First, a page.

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No one thought Kansas State had a chance against No. 5-ranked Oklahoma in 2019, but the Wildcats demanded respect and shocked the nation with a 48-41 victory. Quarterback Skylar Thompson remembers that game well and how it flipped a switch for him. “We were 25-point underdogs, no chance to win on pen and paper,” Thompson recalls. “But it was one of the best games I’ve ever had from top to bottom, throwing the ball and running the ball and seeing all of my hard work pay off, and to be recognized for that a little bit gave me a sense of Oklahoma. I walked away from that thinking ‘if I can do this against this team, I can do it against anybody. It raised the level of expectation for myself and cleared the mud on being someone who can definitely play at the next level.” There were more highs than lows that season as the Wildcats won all but four of their regular-season games, losing a close one to Navy 20-17 in the Liberty Bowl during the postseason. But Thompson was in for some of the toughest times of his career in the 2020 season that followed, playing just three games as he suffered a season-ending injury to his throwing shoulder—he also dealt with some injuries in the 2021 season as well. “This is the first time in my life I’ve really had to deal with injury and they’re tough—especially when your season is ended with an injury to your throwing shoulder,” Thompson said. “There’s a lot of mental barriers I had to get through. Through all of those times, I stayed true to myself, kept believing in myself. I had to keep trusting the process. It wasn’t always pretty or perfect at all. I knew everything would take care of itself and that I just had to control what I could control.” The most unfortunate thing about injuries is that football at the college and NFL levels are very much a “what can you do for me today” thing, especially when it comes to media attention and landing reasonably in the projections. Even the best of players start to get forgotten about or fall from favor as far as attention goes when they’ve been sidelined for a while. “It does cross my mind,” Thompson said. “It puts kind of a different spin on my projection and those types of things.” But there is also something to be valued in dealing with this type of adversity and Thompson says it’s taught him a lot. “In a way, I’m grateful for those times of going through injury,” Thompson said. “ It was unfortunate, but I truly believe in all of those times I was sidelined that I was finding ways to get better. Even though I wasn’t physically on the field playing, I was still investing in my team and I learned how to be a leader without playing and sometimes that’s challenging to do. I learned how to take mental reps… I learned a lot about myself during those times and they made me stronger as a player and a person.” Thompson was able to see more action this past season than in the one previous as he battled back from injury with some minor setbacks along the way, playing a total of nine games. The Texas Bowl marked Thompson’s return after missing the last game of the season against Texas, and it couldn’t have gone much better for him as he completed 75% of his passes for 259 yards with three touchdowns and zero interceptions in the 42-20 win over LSU. He says it was one of the highest moments of his career and was a part of helping him fulfill his goals of getting a bowl game win as a full-time starter, leaving the program better than it was when he originally came there, and helping give the coaching staff something to hang their hat on by closing out the season in dominant fashion. “Coming back in that game, a later game, it gave me time to get my body back and get healthy,” Thompson said. “It was a great opportunity to showcase that I am 100 percent healthy and to showcase what I can do. I was very confident in our game plan, we had a new offensive coordinator that game who was my quarterbacks coach for a long time who I had a great relationship with and so I went into the game with a lot of confidence. I didn’t view it as a make-or-break game for me, it was just another game. I knew what I was capable of doing and had a great feeling that what happened was going to happen. “Sure enough it did.” With his college career in the books going out on a high note, Thompson is looking forward to what’s next and has that same mentality he came out of the Oklahoma game with seasons ago right there with him—something that shines through in talking with him on a personal level and watching how he does things on the football field. “I bring a winning attitude to an organization,” Thompson said. “I pride myself in being a great leader and impacting the people around me, making my teammates better, and helping them reach their full potential even if they may not be able to see it sometimes. Whether things are going really well or really bad, a team is going to get the same person every day and I look forward to proving that to somebody. “My best attributes are being able to make plays when things break down,” Thompson said. “Things aren’t always going to be perfect. There are going to be times when you have to escape the pocket and scramble and make a play. I feel like at every point in my career when a team has needed me to make a play in a tough situation, I’ve delivered. And I like that pressure to perform and knowing that what I do determines the outcome of the game. I don’t view that pressure in a bad way.” From a pure football perspective, Thompson is well-developed as a quarterback who can run a complex system and is used to assuming a lot of the responsibility. He says that at the Shrine Bowl, where he had to learn another offensive system, he felt there wasn’t a large transition because of how much he learned and got used to at Kansas State. “We were a pro-style system, so there was a lot that was on my plate both pre-snap and post-snap,” he said. “We did everything out of the huddle and our play calls were pretty wordy. We tagged almost everybody on what their route was. As far as the run game goes, we would do a lot of double run calls where I had some control over which run play we were going to run based off of what front we were getting. It was challenging to learn at first but when I got comfortable with it and understood it more, I loved it, getting to dictate a lot of how the game was going to go and it’s prepared me for the next level.” With all of the showcases in the books, Thompson’s next opportunity to show what he can do for an NFL team will come at the 2022 NFL Scouting Combine, something he’s honored to take part in. “It’s a dream come true to be invited to the combine,” Thompson said. “Ever since I was a kid, I’ve wanted to play in the NFL and I watched the combine every year and pictured myself being one of the ones out there. And it meant a lot to me to get invited, especially with what I’ve been through these past couple of years. And just like all of the other times he’s been counted out or passed over during the last couple of seasons, he’s looking forward to getting back on the radar and is self-assured in the process. “I’m looking forward to showing my best football. We’re not a huge quarterback school and we don’t throw the ball 40 times per game so my stats sheet is not going to blow anyone out of the water by any means. But I believe in my ability and I believe that I can compete with anyone in the draft.”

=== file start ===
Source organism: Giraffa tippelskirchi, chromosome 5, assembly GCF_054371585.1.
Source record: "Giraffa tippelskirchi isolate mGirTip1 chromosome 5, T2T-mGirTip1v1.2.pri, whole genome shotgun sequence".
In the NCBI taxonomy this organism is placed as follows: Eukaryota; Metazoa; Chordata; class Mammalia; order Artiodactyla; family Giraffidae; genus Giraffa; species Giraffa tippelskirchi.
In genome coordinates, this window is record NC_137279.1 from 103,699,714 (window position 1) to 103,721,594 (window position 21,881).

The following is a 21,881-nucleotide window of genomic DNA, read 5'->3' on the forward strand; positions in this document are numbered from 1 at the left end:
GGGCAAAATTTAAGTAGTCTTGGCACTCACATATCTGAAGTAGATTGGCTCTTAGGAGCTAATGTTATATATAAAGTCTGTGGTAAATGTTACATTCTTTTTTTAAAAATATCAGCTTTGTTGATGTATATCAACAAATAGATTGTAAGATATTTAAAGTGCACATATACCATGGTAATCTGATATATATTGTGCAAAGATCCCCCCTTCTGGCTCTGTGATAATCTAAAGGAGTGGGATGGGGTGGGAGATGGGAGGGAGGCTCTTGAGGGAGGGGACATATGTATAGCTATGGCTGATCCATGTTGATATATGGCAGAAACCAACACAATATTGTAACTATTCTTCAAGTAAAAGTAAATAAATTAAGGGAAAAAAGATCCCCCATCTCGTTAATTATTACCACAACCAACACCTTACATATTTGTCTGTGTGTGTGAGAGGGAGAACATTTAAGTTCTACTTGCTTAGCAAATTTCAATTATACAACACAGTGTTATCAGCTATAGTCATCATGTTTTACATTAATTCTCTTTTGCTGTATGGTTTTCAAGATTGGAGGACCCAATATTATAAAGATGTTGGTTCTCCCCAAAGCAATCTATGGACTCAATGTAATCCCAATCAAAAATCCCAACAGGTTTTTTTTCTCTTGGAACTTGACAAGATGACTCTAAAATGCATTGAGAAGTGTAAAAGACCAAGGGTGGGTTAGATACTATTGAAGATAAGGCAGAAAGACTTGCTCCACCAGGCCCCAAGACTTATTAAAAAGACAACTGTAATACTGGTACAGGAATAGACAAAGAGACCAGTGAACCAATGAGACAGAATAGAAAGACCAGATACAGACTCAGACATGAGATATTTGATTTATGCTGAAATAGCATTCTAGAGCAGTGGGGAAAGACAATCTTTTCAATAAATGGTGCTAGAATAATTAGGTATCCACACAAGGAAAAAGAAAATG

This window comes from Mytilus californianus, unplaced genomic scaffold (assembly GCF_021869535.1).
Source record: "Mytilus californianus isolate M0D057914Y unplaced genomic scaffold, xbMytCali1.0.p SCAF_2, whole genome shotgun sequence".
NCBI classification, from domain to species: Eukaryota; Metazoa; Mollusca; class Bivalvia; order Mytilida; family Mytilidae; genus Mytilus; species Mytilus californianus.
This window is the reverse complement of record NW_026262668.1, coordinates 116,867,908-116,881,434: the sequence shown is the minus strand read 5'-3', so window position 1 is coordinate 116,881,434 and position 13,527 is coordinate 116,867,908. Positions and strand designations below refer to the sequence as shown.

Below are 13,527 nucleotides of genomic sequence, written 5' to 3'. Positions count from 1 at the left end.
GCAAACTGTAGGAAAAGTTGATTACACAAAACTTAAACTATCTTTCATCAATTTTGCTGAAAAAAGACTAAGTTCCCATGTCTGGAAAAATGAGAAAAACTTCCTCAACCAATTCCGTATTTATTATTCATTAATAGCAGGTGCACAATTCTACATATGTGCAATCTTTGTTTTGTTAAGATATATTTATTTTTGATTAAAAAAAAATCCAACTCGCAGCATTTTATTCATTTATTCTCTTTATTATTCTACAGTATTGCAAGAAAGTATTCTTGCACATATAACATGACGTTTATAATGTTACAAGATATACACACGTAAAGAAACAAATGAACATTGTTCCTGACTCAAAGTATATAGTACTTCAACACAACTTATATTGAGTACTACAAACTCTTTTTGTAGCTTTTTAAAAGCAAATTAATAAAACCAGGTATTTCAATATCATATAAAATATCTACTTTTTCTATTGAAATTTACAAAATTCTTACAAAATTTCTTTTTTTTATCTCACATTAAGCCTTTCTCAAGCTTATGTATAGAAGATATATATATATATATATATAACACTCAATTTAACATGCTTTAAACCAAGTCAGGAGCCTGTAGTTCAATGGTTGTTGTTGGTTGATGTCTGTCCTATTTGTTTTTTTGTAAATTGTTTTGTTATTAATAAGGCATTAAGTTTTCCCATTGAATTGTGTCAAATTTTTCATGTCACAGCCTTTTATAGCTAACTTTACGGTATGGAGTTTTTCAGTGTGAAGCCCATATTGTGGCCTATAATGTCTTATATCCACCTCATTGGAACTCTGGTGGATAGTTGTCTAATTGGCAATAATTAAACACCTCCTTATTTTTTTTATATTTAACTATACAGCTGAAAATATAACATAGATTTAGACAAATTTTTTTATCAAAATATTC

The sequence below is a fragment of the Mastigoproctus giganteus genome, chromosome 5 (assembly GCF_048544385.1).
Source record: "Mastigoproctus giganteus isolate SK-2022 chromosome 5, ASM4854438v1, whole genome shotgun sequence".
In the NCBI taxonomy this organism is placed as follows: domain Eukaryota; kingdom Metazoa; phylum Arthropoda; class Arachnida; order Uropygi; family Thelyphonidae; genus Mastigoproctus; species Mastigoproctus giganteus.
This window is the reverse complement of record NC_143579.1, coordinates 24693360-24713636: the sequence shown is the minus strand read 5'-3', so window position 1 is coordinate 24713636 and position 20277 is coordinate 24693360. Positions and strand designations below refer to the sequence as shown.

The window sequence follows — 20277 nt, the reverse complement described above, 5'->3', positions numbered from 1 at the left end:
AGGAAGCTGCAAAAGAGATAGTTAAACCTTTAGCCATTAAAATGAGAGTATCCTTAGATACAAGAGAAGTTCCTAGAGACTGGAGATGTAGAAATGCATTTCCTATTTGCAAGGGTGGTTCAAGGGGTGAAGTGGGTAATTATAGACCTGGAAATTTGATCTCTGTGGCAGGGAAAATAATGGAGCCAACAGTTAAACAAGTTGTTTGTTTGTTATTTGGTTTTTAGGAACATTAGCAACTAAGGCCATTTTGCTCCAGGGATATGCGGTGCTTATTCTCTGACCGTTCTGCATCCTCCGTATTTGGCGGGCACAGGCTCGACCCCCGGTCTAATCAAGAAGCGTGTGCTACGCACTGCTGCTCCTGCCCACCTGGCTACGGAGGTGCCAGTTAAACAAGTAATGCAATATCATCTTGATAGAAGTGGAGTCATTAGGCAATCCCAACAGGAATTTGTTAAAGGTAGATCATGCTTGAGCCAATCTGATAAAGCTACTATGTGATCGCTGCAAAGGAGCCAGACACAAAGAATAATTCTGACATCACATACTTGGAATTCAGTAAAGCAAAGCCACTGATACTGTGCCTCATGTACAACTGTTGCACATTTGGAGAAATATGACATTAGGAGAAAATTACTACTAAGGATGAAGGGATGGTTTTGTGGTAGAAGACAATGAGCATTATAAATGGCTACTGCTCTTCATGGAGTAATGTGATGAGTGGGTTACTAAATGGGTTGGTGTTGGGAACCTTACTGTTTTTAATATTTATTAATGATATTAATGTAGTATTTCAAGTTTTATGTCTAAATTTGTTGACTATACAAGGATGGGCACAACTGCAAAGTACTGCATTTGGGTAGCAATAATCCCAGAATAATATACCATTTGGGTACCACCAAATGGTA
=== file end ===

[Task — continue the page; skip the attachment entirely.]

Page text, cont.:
Written By

Crissy Froyd